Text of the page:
It’s a known fact that pizza is an all-American favorite, but when, all-the-way-back-in-Italy, was the cheesy, tomato sauce covered flatbread born?
Back in the 1700s and early 1800s Naples, Italy (an original Greek settlement founded in 600 B.C.) was a beautiful and busy port city, and as with every working city comes the working class. These throngs of working poor, known as the lazzaroni, required inexpensive food that could be eaten quickly. Thus, combing local ingredients into an easy handheld meal, pizza was born. A tasty flatbread topped with an array of ingredients was ideal to eat at any time of day and sold by the street vendors.
Pizza became popular around the country when King Umberto I and Queen Margherita visited Naples in 1889 – 28 years after the unification of Italy in 1861. The King & Queen were tired of eating their fancy French cuisine, so they asked for an assortment of pizzas from Pizzeria Brandi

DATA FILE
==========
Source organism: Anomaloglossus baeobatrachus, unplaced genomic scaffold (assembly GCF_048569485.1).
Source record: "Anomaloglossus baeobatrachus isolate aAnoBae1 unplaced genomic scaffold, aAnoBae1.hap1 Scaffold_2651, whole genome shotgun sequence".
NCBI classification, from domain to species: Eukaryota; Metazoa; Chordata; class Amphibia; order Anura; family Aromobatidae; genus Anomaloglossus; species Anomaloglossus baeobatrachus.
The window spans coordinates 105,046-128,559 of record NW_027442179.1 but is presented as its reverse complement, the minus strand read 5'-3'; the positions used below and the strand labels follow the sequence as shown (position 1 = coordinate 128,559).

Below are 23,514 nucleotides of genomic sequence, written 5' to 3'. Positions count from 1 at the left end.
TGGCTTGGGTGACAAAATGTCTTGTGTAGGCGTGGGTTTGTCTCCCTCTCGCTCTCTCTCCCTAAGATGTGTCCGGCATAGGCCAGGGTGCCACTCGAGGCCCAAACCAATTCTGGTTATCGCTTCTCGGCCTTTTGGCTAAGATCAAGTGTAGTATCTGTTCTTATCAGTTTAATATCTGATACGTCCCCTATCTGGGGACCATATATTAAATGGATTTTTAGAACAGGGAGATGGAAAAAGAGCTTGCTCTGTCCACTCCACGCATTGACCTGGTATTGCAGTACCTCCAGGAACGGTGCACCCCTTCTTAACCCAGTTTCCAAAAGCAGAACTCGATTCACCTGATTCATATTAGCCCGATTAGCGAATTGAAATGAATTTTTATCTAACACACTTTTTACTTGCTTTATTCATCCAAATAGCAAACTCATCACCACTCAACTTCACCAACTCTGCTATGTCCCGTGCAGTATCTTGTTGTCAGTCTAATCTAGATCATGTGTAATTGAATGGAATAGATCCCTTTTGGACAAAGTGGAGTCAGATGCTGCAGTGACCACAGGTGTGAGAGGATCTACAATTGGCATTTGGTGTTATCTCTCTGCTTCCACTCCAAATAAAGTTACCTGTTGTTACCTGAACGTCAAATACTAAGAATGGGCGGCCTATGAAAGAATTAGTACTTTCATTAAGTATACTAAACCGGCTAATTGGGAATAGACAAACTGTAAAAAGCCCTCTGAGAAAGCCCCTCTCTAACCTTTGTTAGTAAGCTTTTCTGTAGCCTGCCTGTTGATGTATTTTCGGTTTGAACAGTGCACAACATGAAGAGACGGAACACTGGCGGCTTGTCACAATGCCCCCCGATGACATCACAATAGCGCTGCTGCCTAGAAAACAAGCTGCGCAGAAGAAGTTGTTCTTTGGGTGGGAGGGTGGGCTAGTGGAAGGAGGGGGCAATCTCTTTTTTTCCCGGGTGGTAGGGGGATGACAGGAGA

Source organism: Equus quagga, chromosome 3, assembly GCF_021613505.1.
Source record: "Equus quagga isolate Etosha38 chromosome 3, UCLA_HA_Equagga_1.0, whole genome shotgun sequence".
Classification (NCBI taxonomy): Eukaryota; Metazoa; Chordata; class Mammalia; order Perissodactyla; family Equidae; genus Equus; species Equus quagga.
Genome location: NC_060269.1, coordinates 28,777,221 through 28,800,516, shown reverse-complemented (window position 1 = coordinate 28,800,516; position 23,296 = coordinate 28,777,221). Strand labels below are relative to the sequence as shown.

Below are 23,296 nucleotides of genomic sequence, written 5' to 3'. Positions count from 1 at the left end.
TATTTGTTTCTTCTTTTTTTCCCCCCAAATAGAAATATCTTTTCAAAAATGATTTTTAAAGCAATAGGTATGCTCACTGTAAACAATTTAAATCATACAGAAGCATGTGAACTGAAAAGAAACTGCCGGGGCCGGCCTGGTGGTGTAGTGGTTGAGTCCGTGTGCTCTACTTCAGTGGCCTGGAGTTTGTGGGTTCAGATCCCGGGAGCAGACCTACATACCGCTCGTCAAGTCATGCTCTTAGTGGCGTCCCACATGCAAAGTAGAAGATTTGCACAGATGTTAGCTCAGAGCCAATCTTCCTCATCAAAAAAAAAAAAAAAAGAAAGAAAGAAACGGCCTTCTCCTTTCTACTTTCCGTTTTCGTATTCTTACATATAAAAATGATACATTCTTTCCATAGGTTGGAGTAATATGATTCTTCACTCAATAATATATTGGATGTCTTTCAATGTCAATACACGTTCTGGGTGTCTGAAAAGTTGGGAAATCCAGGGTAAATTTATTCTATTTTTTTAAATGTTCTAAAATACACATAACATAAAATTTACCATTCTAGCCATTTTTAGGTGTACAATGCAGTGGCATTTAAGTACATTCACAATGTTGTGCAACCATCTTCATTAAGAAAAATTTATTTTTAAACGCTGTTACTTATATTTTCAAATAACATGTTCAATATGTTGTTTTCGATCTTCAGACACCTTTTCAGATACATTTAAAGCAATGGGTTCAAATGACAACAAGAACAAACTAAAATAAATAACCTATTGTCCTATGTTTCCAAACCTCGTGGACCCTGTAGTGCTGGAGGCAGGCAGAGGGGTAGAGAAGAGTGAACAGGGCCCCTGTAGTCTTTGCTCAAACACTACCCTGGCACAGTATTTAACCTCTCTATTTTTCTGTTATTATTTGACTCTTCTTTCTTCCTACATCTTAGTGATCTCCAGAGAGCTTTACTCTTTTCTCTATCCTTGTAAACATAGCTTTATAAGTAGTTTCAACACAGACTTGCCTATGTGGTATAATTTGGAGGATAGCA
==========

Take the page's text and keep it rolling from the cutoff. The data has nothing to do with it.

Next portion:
(founded in 1760). The Queen liked the pizza topped with mozzarella, red tomatoes and green basil the most, which was later dubbed the pizza Margherita.
The Italian pizza then made it’s debut in NYC in 1905 at G. Lombardi’s on Spring Street in Manhattan – the first restaurant licensed to sell pizza. The pizzeria still exists today using the original oven, but is not at it’s 1905 location.
Then, it boomed around the country especially after World War II when the Italian-American population moved into the suburbs and suddenly pizza became less of a foreign fair and more of a delicious fast-food for all Americans.
And now at Ports of Italy the Kennebunks which is home to our new Italian Wood Fired Pizza Oven for an authentic taste of Italy’s Neapolitan Pizza in the heart of Maine.